Bede, Historia ecclesiastica gentis Anglorum (BL MS Arundel 74, f.1)
Next Meeting: 17th August 2016 / Room 2.46 / 3-5pm
In the classical and late antique periods, continental writers were the main authors of insular history. The historical works by Julius Caesar and Tactius dominated the Roman view of Britannia and its people, while Orosius and Isidore of Seville included short geographical descriptions of Britain in their historical works, which were later used by insular writers.
In the early Middle Ages, two writers emerged who offered a more comprehensive view of the early history of Britain: Gildas and Bede.
Gildas, De Excidio et Conquestu Britanniae (c. 540)
Gildas’ De Excidio is the earliest insular history of Britain. The early books focus on the Roman and Anglo-Saxon conquests of Britain, while the later books are more polemical, and are intended to condemn tyrants and the clergy. De Excidio is a salvation history, with the Britons presented as God’s chosen people who are akin to the Israelites in the Old Testament. The mode of Gildas’ history is essentially tragic, and he frequently laments how corruption and tyranny has consumed Britain and its people.
Bede, Historia ecclesiastica gentis Anglorum (731)
Bede’s Historia ecclesiastica covers the history of England, ecclesiastical and political, from the time of Julius Caesar to the present day (731). The first book includes an account of the Anglo-Saxon invasion, and while Bede borrowed material from Gildas, he emphasises how God’s favour passed from the Britons to the Saxons instead. The first book ends with Saint Augustine’s mission to England in 597, and the following books account for how Christianity spread among the seven Anglo-Saxon kingdoms.
In the twelfth century, several historians began to write regnal histories that relied on Gildas and Bede. William of Malmesbury wrote a history of Anglo-Saxon England that continued up to the present day (1127), while William of Newburgh focused on the period from the Norman Conquest to the end of the twelfth century. Henry of Huntingdon chose to write a history of Britain from the foundation of Britain to the present day, and he continually revised and expanded his work, which eventually ended in 1154. Henry quotes Bede at length in the early books of the Historia Anglorum, and he also rationalises Bede’s account of the conversion of the Anglo-Saxon kingdoms. Geoffrey of Monmouth, however, insisted that neither Gildas nor Bede had adequately accounted for the early insular history of Britain, and his Historia regum Britanniae records the deeds of the kings of Britain from foundation of Britain to the death of Cadwalladr in 682.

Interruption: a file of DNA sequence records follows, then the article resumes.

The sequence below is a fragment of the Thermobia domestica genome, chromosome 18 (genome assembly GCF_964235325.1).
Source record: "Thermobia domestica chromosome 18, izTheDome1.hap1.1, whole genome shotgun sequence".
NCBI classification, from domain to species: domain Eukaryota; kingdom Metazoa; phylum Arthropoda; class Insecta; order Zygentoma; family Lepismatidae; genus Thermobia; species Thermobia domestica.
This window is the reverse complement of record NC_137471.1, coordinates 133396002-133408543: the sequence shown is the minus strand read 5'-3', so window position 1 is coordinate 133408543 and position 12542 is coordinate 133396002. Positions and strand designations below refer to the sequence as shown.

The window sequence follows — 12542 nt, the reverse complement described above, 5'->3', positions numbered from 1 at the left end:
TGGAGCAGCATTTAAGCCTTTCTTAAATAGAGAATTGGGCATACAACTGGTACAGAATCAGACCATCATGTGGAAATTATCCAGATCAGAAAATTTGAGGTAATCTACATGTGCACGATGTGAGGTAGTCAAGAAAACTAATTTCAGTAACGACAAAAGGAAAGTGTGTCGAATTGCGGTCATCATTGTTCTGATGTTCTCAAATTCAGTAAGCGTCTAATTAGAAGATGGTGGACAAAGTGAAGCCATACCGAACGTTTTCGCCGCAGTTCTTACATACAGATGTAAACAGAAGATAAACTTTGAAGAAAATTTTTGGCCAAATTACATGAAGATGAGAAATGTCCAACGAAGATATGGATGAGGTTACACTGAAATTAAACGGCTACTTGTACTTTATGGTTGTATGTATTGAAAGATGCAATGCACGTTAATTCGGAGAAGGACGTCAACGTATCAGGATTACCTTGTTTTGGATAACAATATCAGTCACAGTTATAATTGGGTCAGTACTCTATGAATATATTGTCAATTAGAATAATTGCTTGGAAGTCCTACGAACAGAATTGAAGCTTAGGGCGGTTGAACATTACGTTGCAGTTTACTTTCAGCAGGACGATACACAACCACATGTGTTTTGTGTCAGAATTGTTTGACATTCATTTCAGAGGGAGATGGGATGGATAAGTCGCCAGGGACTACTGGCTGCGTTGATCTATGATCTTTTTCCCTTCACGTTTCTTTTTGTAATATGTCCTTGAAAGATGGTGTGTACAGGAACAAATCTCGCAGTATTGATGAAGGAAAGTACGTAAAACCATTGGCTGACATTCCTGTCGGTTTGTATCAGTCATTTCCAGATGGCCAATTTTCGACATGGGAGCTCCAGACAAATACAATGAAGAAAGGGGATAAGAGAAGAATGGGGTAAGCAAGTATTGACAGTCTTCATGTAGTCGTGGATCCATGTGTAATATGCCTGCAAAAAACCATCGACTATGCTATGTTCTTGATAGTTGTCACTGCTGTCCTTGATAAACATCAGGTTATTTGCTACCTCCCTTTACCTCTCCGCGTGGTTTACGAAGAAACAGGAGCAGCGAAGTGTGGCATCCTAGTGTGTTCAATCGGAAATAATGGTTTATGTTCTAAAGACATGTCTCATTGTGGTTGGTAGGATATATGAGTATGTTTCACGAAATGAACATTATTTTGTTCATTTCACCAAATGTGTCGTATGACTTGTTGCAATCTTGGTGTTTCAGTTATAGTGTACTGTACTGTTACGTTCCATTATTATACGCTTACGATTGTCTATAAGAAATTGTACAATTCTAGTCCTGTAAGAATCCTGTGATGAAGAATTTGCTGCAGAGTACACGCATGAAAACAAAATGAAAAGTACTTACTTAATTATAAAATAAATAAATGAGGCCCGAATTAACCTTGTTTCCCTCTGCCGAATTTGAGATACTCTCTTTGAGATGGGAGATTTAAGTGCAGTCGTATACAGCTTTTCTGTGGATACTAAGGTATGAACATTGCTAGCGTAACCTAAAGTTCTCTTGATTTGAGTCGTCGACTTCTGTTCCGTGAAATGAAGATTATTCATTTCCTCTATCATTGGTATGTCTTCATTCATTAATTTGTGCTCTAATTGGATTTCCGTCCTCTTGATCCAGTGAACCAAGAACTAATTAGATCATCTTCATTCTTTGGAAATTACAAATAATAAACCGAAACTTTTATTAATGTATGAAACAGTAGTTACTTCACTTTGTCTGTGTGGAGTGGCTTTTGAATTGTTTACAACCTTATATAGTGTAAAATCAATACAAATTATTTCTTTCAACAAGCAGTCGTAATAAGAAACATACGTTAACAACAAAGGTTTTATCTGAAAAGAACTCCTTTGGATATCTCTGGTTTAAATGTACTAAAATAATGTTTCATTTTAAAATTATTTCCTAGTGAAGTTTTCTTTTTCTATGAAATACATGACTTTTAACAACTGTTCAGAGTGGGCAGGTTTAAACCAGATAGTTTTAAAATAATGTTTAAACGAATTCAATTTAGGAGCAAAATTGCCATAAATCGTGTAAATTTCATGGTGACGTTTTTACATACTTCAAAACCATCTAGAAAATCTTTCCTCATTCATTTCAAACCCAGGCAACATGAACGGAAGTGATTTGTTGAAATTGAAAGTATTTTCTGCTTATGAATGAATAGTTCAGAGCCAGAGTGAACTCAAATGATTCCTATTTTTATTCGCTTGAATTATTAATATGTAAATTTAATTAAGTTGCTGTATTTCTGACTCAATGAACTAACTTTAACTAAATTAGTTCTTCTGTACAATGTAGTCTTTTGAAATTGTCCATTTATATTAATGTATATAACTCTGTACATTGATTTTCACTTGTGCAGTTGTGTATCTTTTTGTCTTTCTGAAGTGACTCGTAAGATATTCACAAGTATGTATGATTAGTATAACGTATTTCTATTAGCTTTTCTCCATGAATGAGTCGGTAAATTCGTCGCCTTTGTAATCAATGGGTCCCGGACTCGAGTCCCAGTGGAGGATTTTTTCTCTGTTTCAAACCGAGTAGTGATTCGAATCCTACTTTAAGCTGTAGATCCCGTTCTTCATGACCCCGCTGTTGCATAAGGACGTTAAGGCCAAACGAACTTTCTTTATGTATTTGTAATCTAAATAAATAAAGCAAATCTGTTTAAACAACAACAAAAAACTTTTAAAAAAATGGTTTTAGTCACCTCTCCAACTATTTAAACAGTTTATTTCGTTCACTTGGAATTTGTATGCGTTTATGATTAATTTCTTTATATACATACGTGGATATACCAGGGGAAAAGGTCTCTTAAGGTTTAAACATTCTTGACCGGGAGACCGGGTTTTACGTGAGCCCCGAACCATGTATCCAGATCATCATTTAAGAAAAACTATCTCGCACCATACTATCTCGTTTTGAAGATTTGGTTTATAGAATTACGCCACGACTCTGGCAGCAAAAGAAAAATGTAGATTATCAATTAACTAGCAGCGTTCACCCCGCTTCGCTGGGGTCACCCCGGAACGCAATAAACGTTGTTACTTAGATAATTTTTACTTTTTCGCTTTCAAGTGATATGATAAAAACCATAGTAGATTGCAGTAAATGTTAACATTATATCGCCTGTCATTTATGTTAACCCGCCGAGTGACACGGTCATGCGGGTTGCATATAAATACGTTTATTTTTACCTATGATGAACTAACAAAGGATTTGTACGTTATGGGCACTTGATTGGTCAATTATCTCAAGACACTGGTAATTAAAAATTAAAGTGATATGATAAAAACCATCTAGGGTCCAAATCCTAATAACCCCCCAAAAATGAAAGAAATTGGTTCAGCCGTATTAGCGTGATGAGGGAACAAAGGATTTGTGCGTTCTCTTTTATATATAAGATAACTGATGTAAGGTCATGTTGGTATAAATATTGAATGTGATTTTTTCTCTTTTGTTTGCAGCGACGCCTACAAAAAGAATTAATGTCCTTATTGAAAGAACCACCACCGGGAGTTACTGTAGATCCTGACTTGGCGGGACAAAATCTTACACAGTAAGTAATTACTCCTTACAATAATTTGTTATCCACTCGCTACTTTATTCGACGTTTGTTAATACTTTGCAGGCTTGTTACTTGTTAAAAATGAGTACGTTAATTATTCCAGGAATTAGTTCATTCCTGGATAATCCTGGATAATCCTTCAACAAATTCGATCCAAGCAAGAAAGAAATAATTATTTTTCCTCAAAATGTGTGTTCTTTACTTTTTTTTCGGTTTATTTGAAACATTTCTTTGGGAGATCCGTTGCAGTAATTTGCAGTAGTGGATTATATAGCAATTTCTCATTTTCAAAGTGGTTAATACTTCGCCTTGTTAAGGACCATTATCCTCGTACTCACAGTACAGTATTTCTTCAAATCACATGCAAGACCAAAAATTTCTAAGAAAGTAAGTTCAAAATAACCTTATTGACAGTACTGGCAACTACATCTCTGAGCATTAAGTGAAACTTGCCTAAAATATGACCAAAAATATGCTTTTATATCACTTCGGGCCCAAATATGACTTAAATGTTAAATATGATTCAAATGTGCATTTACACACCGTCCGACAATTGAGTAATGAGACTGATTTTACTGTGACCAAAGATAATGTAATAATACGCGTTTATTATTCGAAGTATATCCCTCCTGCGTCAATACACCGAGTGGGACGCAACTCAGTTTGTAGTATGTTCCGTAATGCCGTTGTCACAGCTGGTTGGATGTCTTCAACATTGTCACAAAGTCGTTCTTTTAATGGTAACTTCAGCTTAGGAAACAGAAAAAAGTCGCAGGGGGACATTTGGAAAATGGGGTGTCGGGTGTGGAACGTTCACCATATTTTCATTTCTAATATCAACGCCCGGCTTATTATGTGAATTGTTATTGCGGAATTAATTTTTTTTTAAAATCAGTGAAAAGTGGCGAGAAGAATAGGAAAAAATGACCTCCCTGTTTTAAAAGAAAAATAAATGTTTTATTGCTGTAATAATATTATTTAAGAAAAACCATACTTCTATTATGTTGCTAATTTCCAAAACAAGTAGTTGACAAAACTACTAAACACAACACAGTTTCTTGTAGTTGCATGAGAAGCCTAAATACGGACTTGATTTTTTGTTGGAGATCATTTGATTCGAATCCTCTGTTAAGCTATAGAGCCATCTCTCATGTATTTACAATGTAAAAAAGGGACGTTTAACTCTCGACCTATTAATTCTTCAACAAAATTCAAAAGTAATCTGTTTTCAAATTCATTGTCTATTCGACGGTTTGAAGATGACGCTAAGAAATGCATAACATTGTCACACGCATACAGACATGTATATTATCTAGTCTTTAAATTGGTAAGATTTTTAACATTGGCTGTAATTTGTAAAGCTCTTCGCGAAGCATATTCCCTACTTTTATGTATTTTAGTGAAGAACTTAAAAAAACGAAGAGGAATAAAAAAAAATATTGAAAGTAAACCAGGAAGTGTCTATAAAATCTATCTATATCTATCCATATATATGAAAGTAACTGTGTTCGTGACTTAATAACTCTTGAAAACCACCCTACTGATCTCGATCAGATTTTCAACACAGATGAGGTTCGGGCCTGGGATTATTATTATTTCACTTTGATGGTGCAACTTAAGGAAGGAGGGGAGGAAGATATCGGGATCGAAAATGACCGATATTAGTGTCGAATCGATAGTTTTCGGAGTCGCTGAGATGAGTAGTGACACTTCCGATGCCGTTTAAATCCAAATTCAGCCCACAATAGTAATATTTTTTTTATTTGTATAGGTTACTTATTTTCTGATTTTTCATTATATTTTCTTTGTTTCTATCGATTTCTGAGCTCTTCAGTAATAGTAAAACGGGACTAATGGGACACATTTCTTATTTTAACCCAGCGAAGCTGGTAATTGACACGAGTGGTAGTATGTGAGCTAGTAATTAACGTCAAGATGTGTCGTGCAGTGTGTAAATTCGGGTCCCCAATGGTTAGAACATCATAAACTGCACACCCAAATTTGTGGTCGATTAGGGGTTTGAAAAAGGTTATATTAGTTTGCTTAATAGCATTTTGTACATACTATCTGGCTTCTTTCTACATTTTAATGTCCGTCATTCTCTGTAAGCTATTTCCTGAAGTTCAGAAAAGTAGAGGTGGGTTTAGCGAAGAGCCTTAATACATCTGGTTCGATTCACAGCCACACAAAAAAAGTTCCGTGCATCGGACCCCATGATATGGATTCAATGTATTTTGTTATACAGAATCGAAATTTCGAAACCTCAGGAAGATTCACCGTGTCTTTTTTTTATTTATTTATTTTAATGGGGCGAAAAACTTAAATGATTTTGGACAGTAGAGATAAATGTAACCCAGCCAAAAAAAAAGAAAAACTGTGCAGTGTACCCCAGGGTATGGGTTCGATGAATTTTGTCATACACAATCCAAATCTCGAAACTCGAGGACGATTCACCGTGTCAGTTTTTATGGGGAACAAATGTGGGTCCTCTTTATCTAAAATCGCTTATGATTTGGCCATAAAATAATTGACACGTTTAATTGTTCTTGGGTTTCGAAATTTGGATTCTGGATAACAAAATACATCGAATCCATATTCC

The prologues that we will be discussing are testament to the legacy of Gildas and Bede, and their models of insular history.
Questions for discussion
- What is the function of history? Do the historians all agree on the moral purpose of history?
- How do the historians present themselves? What sort of authorial personas do they adopt?
- What is the significance of the various literary authorities that these writers invoke in their prefaces? (i.e. The Bible, classical and Christian authors, oral and written sources)
- In his introduction, Lake suggests the commission topos is a ‘rhetorical device designed to influence the audience’s view of the author’. Do the dedications absolve the historians of their responsibility (as Lake suggests), or do they reveal the types of social networks that they operated it?
- Do you think these prologues are a collection of topoi or do the individual author’s feelings predominate?
- How do the twelfth-century historians construct Gildas and Bede as authorities?
- In the twelfth century, many historians moved away from the annalistic style of historiography. How do they construct their historical frameworks in their prologues? Do they identify any important themes that might inform their histories?
- Why do you think that William of Newburgh attacks Geoffrey of Monmouth so vehemently?